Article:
Like sweatshops, we should do our best not to support companies that use child labor. Right?

I’ve previously brought up my belief that sweatshops are a positive force for the people that work in them. Similarly, I believe that international activism aimed at ending child labor practices are not only misguided, but actually make the conditions of children even worse off.

Like sweatshops, children work in relatively harsh conditions because their better alternatives stink. If you take away the best alternative, you don’t make those people better off my ‘taking a stand’. You put them into even worse conditions. Such was the case when, as Oxfam documented, a closing of a “sweatshop” caused a large majority of the young women employed to go into prostitution. Sweatshops are horrible, but is prostitution better? (Read the article by Ben Powell to get a full argument in support of sweatshops.)

In America, we like to think that all children have the right to education and that kids shouldn’t have to work, especially in horrible conditions. But picture America 200 years ago (or maybe even more recently than that). Kids were working all around the country. On farms, in factories, in daddy’s blacksmith shop, etc. This was because, at the time, America hadn’t reached a stage of economic development where those families could afford to forfeit their child’s free labor so that they could get an education. Only later, when America experienced tremendous economic growth, did families have the luxury of sending their kids to school instead of using their labor for working. In short, economic growth – though sometimes slower than we have patience for – is the true remedy for improving working conditions, not labor laws.

These arguments might not seem persuasive. You might be saying “sweatshops are just one of those things I know are wrong. How can you justify these cruel practices?”

I bring up this topic because a recent article linking international activism against child labor with decreasing conditions for the people that activism is aiming to help. To sum up, when we lower the demand for the products that these children are producing, their wages and conditions consequently decrease. Why is this, and why is there nothing that we can do through interventions like boycotts and legislation? Again, I suggest reading Ben Powell’s essay.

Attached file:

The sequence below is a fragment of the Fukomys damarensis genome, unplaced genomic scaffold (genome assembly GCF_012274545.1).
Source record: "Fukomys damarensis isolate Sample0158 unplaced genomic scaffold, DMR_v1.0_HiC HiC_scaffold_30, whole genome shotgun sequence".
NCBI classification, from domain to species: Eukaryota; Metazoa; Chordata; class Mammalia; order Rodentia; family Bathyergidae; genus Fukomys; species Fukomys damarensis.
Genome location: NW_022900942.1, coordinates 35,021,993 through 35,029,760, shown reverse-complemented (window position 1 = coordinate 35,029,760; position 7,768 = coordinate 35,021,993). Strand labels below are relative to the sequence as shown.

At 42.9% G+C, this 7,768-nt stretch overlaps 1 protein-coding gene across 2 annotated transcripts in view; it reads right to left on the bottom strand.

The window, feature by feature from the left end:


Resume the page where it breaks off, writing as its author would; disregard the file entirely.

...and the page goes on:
I am a firm believer that everyone should expose themselves to the ideas/works of opposing viewpoints, no matter how ridiculous one might think such views are. I feel a lot of people read blogs, books, and articles only by people with similar views. This acts as a re-enforcement of opinions rather than an enhancement of knowledge. As such, I like to think that I break out of this mold by reading people like Paul Krugman, Ezra Klein, or even Naomi Klein.

One of the issues that seems most obvious to me is globalization and its net benefits for people around the world. The chief critic of globalization is Joseph Stiglitz, a nobel laureate in “information economics.” I picked up his magnum opus, Globalization and Its Discontents, today and just finished reading the first fifty pages. Interestingly, I find myself agreeing with him much more than I thought I would. First off, he is not nearly as anti-“globalization” as he is in opposition to distinctly non-market institutions like the IMF and the World Bank (where he was chief economist for a few years). The IMF and World Bank, in my admittedly limited knowledge, are organizations that are indeed detrimental to growth in developing countries and more often make things worse than make them better.

From the start, he acknowledges the undeniable benefits to people around the world and even seems to offer some support for sweatshops:

People in the West may regard low-paying Nike jobs at Nike as exploitation, but for many people in the developing world, working in factory is a far better option than staying down on the farm and growing rice.

So far, it seems clear to me that Siglitz isn’t opposed to globalization as much as he is against how it is being carried out. In the back of my mind I also remember that his expertise is in asymmetric information and not international trade (though his time at the World Bank does give him expertise on how it carries out its business).

I have only read a fifth of Stiglitz’s book, so he might go onto issues where his opinions part from mine later. Meanwhile, I look forward to seeing what he has to say against all the good things of globalization I hear so much about.